About 60 billion tonnes of raw materials are now used worldwide every year, and the trend is on the rise. Oil, in addition to other primary materials such as metals, and rare earth elements in particular, have already become rare commodities. “Conserving resources and climate protection are major environmental policy challenges. Awareness of these issues must be raised. There is savings potential among businesses and in the building sector, which must be tapped urgently. This will help the environment, save costs and boost the economy in its international competitiveness,” said Jochen Flasbarth, President of UBA.
Resource scarcity is a global problem. The results of the joint Federal Environment Agency and Federal Statistical Office research project show that some of the efficiency gains made in the area of raw materials use is attributable merely to the fact that certain resource-intensive upstream processes are performed abroad. These added costs, or “backpacks of raw materials”, must also be reflected in the indicators that measure resource consumption, as this is the only way to draw conclusions about the actual burden it poses on the environment and the economy.
Experts estimate that an additional 20 percent savings potential exists on material costs for business, industry and trade. Tapping this potential is beneficial to businesses and the economy overall. The results of pantha rhei modelling show that a reduction of material costs through indirect effects would result in a 14.2 percent rise in gross domestic product up to 2030 while national debt decreases by 226 billion euros. A policy of economic use of resources would thus also benefit the country’s population.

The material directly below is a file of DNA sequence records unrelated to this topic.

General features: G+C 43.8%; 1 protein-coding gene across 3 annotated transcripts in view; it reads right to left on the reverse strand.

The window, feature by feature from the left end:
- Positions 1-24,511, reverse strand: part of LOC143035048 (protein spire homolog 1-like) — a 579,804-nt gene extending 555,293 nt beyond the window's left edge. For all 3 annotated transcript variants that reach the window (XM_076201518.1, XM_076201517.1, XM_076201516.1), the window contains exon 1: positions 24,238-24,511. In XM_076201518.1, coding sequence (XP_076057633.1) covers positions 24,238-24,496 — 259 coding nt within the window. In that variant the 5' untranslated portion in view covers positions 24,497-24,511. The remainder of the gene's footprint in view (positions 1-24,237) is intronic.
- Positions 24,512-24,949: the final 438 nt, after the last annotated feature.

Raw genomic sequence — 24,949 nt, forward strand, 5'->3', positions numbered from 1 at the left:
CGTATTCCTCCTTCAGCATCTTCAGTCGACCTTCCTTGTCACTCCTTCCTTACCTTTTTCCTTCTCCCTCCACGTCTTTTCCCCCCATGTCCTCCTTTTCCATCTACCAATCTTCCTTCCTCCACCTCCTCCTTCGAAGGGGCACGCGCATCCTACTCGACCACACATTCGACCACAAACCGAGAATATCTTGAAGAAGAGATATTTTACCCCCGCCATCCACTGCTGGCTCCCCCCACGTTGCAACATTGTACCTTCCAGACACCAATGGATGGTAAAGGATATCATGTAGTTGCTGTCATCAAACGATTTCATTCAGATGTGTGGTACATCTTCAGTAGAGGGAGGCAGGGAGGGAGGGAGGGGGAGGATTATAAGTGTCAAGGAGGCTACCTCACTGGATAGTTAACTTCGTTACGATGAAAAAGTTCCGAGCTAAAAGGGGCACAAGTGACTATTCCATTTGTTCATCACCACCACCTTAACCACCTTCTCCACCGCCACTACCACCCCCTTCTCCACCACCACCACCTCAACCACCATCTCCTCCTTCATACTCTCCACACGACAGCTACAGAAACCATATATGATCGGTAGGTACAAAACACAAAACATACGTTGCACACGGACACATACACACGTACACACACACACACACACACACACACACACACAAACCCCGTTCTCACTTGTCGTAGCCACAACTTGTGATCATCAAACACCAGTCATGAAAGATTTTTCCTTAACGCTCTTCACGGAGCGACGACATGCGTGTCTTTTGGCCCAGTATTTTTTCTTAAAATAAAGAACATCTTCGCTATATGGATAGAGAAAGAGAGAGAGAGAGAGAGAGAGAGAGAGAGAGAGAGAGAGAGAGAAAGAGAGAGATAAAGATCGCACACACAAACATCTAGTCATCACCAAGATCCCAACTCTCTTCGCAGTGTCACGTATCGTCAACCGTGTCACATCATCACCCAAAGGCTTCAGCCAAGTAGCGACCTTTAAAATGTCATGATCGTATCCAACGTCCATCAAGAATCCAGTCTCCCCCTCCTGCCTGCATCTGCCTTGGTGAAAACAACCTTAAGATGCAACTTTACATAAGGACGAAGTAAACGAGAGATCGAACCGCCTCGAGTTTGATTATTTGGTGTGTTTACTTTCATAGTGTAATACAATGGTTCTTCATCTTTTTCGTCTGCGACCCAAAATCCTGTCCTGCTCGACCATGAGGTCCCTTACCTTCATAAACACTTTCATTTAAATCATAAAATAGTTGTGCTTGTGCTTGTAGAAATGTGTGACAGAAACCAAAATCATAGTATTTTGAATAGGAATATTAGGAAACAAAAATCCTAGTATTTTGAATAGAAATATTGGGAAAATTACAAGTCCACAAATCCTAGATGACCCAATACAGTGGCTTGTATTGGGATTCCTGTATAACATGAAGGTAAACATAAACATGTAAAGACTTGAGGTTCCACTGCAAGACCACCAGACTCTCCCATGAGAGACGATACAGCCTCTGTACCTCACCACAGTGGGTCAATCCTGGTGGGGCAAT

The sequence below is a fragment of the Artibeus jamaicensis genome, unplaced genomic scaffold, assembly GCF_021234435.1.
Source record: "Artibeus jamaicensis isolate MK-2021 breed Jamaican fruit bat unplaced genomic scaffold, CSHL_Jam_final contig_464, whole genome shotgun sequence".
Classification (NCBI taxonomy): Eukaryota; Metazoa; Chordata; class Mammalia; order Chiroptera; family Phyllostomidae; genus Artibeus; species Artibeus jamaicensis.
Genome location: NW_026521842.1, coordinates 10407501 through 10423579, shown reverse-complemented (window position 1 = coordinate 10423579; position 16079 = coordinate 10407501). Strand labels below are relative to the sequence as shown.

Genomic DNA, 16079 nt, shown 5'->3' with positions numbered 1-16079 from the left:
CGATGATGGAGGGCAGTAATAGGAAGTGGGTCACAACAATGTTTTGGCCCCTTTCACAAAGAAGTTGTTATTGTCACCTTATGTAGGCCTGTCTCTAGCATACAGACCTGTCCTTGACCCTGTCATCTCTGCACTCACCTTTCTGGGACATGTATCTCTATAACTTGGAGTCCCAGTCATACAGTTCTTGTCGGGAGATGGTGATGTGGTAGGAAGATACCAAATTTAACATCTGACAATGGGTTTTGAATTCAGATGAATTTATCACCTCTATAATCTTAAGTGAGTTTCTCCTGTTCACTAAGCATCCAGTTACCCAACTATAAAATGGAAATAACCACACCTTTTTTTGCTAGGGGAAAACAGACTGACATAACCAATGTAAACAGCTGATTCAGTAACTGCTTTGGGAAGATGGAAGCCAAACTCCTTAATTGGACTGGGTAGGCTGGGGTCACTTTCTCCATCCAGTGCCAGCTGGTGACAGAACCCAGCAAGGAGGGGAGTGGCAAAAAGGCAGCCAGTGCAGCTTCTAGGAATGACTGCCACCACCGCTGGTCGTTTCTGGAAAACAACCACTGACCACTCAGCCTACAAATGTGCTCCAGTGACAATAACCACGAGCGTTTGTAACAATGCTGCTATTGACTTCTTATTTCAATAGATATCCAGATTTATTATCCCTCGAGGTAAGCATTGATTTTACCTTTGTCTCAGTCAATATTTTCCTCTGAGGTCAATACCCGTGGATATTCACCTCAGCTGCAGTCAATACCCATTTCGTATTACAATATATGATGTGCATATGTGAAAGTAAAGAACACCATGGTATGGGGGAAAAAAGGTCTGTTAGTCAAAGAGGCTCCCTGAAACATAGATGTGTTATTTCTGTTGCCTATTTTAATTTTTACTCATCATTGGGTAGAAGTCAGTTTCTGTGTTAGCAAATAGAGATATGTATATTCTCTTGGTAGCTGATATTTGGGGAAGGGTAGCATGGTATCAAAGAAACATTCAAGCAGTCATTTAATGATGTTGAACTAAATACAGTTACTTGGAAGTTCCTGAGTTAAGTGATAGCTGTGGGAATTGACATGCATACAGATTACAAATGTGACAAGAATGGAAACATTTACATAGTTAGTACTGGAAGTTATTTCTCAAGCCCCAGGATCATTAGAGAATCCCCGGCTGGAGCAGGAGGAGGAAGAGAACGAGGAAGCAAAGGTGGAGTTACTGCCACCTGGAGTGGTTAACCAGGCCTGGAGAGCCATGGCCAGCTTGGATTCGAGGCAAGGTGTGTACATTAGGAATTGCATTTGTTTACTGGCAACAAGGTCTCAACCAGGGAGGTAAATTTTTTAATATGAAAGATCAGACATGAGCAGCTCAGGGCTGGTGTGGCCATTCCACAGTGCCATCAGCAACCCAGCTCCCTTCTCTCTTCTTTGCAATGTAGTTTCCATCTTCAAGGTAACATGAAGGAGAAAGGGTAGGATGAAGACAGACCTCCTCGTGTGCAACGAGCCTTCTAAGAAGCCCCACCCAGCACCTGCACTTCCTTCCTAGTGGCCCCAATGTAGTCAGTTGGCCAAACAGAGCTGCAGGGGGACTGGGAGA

The scarcer resources become, the more attractive it will be to recycle products and to use secondary raw materials. The German economy already saves raw materials imports worth some 3.7 billion euros annually through recycling.
This also has a positive impact on the environment, as the example of copper recycling illustrates. The process requires half as much energy as the extraction of copper ore. Furthermore, the impact on the environment of raw material extraction and use is reduced. The reuse of recycled copper can reduce by up to 50 percent the slags from copper-ore production processes.
Policy initiatives can create incentives to further reduce resource consumption, which is particularly high in the construction industry and where remediation of building stock must be granted high priority.
Another serious problem is ever shorter product cycles, especially in entertainment and communications technology. Although products are becoming more efficient and consume fewer materials, equipment is replaced frequently. “A statutory extension of the warranty period to three or four years in this case would be a measure that promotes conservation of resources and also directly benefits consumers,” said Flasbarth.
The public sector must also set a good example and make more use of its purchasing power to promote resource-efficient products and services on the German market. “The political goal set by the EU Commission to apply green procurement practices to 50 percent of all purchases in 2010 is a step in the right direction,” Flasbarth declared.